Made up of the southern states of Alabama, Georgia, Louisiana, Mississippi and Tennessee, the Deep South is one of the most distinctive parts of the USA. Steeped in musical traditions, history, culture, sports and unique attractions, perhaps the greatest attribute of the home of jazz and blues is the warmth of its people.
Music of the Deep South
As you make your way through the green valleys of Georgia and the semi-arid tablelands of Alabama, expect America’s south to welcome you into honky-tonk bars, music halls and downtown diners. Music lovers will be truly at home in this iconic area of the USA. Chart the progression of Americana in Nashville, where mid-century hillbilly gave way to a more refined 1960s sound before plunging into the alternative rock scene of the 1990s. In Memphis, Elvis still reigns, while New Orleans dances to the rhythms of jazz, blues and rock & roll. This beating cultural heart of the Deep South combines weekly festivals and colourful parades with mouthwatering creole food and the colonial architecture of the famous French Quarter to create a carnival atmosphere that has to be seen, or heard, to be believed.
Nashville music scene
Amazing landscapes; unique culture
For a truly laid-back experience, a luxury cruise on the Mississippi takes in the history of the region's riverside plantation homes. There are also the leafy cities of Charleston and Savannah, both gateways to several key sites from the American Civil War, including Fort Sumter – the pentagon-shaped island where the first shots of the war were fired. Alternatively, the sweeping curves of Blue Ridge Parkway (so-called because of the blue isoprene haze released by its trees) take you through North Carolina’s mountainous east while its coast treats you to a classic combination of sand, sea and some excellent surf.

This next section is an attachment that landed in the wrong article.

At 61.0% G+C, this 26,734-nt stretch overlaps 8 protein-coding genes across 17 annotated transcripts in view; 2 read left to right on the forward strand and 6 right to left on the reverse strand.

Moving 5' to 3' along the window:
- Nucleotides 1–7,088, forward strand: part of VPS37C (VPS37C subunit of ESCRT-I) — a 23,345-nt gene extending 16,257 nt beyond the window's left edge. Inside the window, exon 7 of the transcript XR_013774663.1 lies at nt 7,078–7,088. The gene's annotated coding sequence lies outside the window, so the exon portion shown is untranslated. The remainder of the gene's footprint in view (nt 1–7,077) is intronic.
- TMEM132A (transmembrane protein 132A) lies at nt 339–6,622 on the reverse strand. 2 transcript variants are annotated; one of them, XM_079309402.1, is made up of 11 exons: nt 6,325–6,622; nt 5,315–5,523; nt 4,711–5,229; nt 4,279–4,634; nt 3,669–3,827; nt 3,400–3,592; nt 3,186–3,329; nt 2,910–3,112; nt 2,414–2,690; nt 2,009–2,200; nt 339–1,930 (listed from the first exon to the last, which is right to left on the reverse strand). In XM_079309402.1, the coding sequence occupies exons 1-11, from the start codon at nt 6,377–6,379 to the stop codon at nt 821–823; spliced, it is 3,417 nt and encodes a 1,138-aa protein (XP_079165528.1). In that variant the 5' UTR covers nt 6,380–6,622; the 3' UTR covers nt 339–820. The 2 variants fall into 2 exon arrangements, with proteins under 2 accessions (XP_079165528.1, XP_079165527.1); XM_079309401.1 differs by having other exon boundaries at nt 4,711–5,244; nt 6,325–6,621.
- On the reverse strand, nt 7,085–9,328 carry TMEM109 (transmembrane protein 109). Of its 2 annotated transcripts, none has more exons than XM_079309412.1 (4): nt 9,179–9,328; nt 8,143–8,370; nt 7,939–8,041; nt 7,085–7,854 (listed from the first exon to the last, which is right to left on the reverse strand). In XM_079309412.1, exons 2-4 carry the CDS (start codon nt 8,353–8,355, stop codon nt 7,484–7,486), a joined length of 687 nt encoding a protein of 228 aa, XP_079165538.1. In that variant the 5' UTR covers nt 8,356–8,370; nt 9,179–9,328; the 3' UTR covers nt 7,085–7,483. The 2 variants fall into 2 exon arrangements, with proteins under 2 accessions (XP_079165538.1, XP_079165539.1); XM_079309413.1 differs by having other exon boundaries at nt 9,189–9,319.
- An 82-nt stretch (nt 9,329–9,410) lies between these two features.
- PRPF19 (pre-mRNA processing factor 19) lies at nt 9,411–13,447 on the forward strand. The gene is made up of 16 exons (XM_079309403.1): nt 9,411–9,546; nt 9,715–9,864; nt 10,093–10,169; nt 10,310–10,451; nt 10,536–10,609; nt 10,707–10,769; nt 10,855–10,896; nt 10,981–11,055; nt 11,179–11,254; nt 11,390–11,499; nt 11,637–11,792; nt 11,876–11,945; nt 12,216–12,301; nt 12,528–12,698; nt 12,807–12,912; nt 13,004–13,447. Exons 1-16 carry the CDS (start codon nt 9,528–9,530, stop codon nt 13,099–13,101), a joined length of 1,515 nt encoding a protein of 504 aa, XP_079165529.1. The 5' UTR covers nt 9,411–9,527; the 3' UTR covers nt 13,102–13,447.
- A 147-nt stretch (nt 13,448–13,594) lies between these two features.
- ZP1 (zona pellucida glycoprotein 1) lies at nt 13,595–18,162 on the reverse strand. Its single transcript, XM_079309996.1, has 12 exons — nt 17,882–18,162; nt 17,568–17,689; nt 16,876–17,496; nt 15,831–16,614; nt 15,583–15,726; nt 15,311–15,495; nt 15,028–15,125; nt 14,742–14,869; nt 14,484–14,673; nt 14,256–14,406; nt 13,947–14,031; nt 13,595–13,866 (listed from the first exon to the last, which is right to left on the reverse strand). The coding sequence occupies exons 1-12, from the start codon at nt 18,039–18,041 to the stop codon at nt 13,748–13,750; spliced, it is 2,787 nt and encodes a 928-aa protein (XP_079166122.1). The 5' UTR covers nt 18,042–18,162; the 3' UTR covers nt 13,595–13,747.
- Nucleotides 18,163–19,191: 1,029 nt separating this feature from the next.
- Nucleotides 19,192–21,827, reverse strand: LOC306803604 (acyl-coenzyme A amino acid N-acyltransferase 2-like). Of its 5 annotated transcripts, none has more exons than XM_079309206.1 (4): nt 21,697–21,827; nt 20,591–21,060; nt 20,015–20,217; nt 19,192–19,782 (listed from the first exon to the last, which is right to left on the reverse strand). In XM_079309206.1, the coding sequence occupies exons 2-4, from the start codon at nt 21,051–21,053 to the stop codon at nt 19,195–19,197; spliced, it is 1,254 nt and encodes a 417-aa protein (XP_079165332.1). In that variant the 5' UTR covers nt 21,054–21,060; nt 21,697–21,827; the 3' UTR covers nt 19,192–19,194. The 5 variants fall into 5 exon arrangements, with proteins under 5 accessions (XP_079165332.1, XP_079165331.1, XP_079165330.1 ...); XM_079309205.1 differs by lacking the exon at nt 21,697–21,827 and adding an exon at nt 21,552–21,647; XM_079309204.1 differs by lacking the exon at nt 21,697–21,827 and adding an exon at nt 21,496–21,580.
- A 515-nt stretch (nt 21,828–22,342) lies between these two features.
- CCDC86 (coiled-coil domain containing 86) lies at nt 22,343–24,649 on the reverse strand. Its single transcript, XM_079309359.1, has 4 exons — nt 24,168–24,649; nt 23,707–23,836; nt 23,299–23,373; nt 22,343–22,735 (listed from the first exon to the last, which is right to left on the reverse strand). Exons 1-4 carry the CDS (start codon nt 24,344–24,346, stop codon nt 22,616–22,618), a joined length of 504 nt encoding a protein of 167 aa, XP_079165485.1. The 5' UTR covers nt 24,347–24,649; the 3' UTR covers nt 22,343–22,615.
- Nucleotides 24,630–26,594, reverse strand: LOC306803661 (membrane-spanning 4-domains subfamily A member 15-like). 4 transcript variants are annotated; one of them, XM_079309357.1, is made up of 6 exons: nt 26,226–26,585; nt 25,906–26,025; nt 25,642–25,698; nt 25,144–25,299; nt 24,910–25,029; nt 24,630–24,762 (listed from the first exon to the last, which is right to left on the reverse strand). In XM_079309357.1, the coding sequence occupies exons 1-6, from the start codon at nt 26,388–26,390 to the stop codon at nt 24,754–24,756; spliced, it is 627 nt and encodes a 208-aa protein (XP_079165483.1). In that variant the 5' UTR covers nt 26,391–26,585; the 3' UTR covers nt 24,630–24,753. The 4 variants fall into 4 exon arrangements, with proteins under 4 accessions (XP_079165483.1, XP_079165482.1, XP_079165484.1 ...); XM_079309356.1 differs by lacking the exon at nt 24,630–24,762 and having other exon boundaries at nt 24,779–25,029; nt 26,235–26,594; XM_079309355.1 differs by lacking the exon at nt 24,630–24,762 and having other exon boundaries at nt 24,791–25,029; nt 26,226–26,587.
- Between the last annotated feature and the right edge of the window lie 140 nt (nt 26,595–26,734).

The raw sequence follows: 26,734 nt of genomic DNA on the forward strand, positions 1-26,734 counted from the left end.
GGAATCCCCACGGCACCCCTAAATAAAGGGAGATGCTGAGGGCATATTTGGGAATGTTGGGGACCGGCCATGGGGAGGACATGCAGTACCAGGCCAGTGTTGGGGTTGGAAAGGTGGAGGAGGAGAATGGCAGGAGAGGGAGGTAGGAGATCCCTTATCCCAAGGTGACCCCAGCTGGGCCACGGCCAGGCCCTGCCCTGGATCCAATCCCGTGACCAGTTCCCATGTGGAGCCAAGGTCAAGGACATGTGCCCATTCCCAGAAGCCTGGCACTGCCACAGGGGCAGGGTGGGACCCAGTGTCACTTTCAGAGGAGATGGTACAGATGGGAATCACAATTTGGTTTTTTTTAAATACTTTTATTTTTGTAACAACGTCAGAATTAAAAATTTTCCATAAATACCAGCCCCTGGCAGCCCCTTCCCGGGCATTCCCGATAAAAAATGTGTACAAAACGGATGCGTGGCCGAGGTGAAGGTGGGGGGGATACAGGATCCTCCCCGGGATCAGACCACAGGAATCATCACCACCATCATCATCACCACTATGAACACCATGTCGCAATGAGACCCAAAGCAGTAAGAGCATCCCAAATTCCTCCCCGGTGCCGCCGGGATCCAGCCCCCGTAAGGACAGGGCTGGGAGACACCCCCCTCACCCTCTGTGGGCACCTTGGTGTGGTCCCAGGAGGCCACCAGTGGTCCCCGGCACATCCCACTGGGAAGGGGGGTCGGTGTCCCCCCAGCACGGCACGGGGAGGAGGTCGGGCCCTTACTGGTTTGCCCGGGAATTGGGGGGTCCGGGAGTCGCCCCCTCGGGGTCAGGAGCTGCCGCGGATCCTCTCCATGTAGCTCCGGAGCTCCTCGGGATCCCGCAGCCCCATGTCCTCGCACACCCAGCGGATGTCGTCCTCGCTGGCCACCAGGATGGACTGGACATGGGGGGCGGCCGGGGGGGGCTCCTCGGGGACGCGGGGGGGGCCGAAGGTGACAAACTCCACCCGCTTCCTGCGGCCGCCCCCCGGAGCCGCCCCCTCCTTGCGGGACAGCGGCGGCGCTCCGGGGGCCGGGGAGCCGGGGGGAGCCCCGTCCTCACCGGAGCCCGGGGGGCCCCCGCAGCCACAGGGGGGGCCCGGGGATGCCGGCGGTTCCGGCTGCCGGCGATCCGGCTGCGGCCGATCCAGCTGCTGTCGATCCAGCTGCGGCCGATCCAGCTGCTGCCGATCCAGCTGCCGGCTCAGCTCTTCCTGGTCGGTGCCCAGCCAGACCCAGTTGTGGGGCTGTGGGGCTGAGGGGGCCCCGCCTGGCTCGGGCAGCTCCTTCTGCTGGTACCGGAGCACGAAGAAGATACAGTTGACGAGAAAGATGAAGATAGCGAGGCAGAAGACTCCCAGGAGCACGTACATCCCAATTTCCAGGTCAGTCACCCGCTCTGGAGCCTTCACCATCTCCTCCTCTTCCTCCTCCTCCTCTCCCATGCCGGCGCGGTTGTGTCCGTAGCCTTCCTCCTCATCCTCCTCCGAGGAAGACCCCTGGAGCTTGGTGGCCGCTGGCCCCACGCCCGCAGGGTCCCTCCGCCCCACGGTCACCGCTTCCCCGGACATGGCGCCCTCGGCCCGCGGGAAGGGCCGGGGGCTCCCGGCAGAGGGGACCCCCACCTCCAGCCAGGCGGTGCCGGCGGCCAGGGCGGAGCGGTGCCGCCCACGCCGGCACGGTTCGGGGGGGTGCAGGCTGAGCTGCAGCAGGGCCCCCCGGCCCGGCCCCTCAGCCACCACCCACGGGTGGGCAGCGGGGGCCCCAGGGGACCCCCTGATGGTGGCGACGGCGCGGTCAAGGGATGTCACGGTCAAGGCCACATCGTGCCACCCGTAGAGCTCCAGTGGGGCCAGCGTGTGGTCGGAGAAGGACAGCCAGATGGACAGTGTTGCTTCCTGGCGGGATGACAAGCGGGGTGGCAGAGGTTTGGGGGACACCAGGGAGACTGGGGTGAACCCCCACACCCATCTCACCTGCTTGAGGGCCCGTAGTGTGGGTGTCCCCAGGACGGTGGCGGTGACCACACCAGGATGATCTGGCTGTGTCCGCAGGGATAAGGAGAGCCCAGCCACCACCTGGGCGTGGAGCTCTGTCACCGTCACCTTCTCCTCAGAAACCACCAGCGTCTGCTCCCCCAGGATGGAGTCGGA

Dining in these southern states is anything but ordinary. A complex history involving Native Americans, African slaves and the European colonies has led to a host of cultural influences shaping everything from the architecture to, of course, the food. Acadians in Louisiana left their mark in the warming stews, succulent crawfish and Cajun spices it's known for. In Georgia, locals still count grits as part of their staple diet, but it's the fried chicken and biscuits that you shouldn't overlook. In Mississippi, where the catfish reigns, soul food is also on the menu, through recipes handed down from the cotton plantations. The Deep South is about all intense flavours, cultural traditions, and most of the time, eating with your hands.
Cajun Creole Jambalaya